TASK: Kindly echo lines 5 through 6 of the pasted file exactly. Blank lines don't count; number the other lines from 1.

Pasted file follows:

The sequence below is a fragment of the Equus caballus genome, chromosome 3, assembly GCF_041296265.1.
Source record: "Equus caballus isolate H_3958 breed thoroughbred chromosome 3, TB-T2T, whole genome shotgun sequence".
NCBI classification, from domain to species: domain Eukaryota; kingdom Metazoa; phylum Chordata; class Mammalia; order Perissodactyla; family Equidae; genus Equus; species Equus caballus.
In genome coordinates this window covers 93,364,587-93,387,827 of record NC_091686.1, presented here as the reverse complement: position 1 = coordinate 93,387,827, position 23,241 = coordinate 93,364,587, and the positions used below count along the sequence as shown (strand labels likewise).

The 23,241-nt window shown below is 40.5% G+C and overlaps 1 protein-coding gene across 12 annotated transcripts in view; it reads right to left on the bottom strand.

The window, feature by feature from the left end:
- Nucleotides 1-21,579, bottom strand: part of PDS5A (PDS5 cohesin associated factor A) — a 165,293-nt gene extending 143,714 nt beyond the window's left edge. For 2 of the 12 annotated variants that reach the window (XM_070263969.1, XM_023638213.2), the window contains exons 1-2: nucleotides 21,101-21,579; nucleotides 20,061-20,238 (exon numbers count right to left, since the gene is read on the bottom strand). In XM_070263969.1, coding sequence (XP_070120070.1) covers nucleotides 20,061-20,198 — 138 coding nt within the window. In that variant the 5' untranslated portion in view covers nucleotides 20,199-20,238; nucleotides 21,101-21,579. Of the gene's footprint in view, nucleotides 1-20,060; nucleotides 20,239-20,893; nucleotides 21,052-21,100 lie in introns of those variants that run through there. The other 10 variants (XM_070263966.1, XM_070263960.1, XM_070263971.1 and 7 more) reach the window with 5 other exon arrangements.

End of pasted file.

The 23,241-nt window shown below is 40.5% G+C and overlaps 1 protein-coding gene across 12 annotated transcripts in view; it reads right to left on the bottom strand.

The window, feature by feature from the left end: